river and stream bank erosion; fish and fowl; water
 quality; and on other animals. In other words, the 
wolf is a keystone species.

Leopold’s trophic cascade concept articulated
 emphatically that killing a predator wolf carries
serious implications for the rest of the ecosystem.
 Later, that concept was endorsed by former Secretary
 of the Interior Bruce Babbitt.
The natural benefits of wolves to our complex landscapes
is still not fully understood. What is known is that:
• The presence of wolves helps plants and tree growth by
affecting the browsing behavior of deer, especially along
stream and river banks.
• Wolves keep habitat healthy for birds and fish, many of
 which are now threatened with extinction.
• Groundbreaking work by Oregon State University
professors William Ripple and Robert Beschta in
Yellowstone National Park has shown Leopold’s
principles to be true; the reintroduction of the wolf
improved the Yellowstone River wildlife and ecosystems.
• Their work has relevance in Minnesota. Although
 the ecosystems are dissimilar, the wolf still plays
a major role in both places and is Minnesota’s ally to
slow species extinction.
It is unfortunate that the DNR does not treat the wolf
as a valuable asset for the large-scale needs of so
 many other species. The DNR proposed to remove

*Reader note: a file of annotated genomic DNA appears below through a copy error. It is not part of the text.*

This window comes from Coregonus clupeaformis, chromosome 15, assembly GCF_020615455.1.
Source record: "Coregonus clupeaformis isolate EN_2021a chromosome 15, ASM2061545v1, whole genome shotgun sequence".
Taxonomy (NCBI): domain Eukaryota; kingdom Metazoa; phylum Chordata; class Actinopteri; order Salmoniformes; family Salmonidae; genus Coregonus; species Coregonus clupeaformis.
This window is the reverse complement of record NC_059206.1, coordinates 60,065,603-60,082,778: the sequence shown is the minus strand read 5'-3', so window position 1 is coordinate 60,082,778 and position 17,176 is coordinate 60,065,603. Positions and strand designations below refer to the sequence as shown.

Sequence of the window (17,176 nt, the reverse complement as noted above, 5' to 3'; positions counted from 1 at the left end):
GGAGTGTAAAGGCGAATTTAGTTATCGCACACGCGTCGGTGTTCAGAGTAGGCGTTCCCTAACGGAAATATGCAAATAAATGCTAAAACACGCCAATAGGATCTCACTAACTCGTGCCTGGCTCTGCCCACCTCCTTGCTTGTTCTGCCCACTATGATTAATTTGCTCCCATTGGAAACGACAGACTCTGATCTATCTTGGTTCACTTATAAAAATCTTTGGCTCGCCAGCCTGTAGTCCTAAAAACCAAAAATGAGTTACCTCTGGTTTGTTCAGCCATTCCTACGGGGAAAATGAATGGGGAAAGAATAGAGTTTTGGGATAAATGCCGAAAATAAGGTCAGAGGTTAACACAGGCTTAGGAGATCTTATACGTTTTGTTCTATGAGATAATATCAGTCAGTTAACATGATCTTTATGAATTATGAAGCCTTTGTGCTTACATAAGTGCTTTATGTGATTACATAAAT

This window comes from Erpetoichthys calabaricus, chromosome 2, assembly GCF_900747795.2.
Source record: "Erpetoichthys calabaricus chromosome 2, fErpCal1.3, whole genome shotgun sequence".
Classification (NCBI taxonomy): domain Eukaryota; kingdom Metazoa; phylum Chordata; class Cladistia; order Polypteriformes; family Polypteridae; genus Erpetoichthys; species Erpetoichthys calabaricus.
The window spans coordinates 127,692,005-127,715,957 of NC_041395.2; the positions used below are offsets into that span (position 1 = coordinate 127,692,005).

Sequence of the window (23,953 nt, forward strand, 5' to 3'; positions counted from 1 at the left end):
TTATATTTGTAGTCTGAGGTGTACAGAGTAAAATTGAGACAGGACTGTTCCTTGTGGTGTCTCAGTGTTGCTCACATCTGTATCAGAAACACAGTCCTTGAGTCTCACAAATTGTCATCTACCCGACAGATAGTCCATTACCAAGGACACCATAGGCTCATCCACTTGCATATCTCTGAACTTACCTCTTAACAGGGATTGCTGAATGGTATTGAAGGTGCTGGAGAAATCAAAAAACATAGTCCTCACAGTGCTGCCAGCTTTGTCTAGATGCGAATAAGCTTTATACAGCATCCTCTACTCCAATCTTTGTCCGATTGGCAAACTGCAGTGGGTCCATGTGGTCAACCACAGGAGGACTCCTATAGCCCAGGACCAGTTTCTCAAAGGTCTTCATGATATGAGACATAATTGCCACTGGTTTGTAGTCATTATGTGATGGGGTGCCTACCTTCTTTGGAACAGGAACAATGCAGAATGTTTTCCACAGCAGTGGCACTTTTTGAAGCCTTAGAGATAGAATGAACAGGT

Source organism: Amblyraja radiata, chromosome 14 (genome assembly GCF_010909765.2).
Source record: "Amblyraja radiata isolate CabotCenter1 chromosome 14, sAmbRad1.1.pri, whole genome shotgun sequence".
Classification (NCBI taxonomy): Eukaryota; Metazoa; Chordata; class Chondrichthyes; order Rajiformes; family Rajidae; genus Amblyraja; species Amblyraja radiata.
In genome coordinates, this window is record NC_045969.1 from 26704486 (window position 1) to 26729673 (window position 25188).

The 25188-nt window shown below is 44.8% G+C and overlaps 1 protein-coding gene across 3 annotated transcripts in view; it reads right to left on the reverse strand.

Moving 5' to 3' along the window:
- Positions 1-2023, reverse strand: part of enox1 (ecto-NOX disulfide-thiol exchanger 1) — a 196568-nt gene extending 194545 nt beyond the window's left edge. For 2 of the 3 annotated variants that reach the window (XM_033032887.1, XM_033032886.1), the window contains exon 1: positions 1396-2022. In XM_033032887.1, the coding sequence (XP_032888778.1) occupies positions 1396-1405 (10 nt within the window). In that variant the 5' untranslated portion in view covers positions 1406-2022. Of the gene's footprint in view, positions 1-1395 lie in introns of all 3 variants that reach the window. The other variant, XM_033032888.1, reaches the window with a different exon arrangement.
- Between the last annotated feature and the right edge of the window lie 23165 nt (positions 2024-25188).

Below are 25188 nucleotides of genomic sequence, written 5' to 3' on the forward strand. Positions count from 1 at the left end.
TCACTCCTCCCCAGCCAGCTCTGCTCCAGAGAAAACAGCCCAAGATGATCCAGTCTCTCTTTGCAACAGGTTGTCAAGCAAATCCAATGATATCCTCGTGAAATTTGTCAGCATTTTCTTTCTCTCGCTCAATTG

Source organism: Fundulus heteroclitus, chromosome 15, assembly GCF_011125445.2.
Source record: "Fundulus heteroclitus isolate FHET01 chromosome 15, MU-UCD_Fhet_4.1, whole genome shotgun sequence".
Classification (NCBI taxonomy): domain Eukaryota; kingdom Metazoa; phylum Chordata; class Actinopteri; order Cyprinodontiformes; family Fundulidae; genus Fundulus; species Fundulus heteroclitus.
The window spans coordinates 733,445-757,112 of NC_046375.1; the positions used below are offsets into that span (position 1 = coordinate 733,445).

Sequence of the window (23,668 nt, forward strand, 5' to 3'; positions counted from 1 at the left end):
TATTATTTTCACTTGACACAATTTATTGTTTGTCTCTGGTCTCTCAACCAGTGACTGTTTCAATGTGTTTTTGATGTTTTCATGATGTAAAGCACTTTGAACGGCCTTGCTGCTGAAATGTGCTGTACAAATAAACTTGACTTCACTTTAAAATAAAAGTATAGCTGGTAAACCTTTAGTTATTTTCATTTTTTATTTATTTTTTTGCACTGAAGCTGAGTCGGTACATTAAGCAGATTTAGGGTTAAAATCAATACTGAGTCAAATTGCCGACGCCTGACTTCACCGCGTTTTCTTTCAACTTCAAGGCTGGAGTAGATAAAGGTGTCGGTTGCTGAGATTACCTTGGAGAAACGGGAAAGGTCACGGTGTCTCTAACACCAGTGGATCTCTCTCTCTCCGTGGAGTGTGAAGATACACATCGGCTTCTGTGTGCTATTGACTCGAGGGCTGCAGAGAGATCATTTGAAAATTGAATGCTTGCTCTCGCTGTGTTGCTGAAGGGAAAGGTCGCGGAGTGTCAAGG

the wolf as a species of special concern the same
year the wolf was removed from the federal endangered
species list.
Yet no baseline population survey was done before the
wolf was proposed to come off the state’s list or before
 the hunt. And it’s unclear: Who exactly supports the hunt?
 Even before the first wolf hunting and trapping season in
 2012, the DNR’s own online survey indicated that a hunt
 was opposed by 79 percent of respondents.
If we look at the DNR’s published numbers, our wolf
population is already 25 percent less than it was at
 last count in 2008. It had been stable without a hunt
 from 1998 through 2008.
Today, we have the lowest number of wolves reported
 since 1988. The wolf’s removal from the list of species
 of special concern has made it solely a game species
 and not in the category of a nongame wildlife species
to be protected.
With so many other species whose existence depends
 on the presence of the wolf, it behooves the DNR to
 follow its own Wolf Management Plan. That plan’s
stated goals are to ensure the long-term survival of the
 wolf in Minnesota and to resolve conflicts between
wolves and humans.
Our state’s wildlife management resources need to
be directed toward these goals. A wolf hunt — purely
for recreation — does not accomplishment these objectives.
Even without a hunt, wolves are killed that are perceived
 to be a threat. Nor is there a plan to support nonlethal
prevention methods that work for reducing wolf-livestock
 conflicts. The rare and first Minnesota wolf-human attack
aside, the wolves that will be killed in another hunting
 season are random and not necessarily causing problems.
Last year, of the 413 wolves killed, 240 were juveniles.
 These young wolves had survived the high mortality
 pup stage and were growing to the reproductive age
How does another wolf hunt this year ensure the future
of Minnesota’s wolves and the wildlife whose existence
 depends on the vital role of the wolf on our landscapes?
 Maureen Hackett is the founder of 
Howling For Wolves, a nonprofit organization 
educating the public and policymakers about
 the Minnesota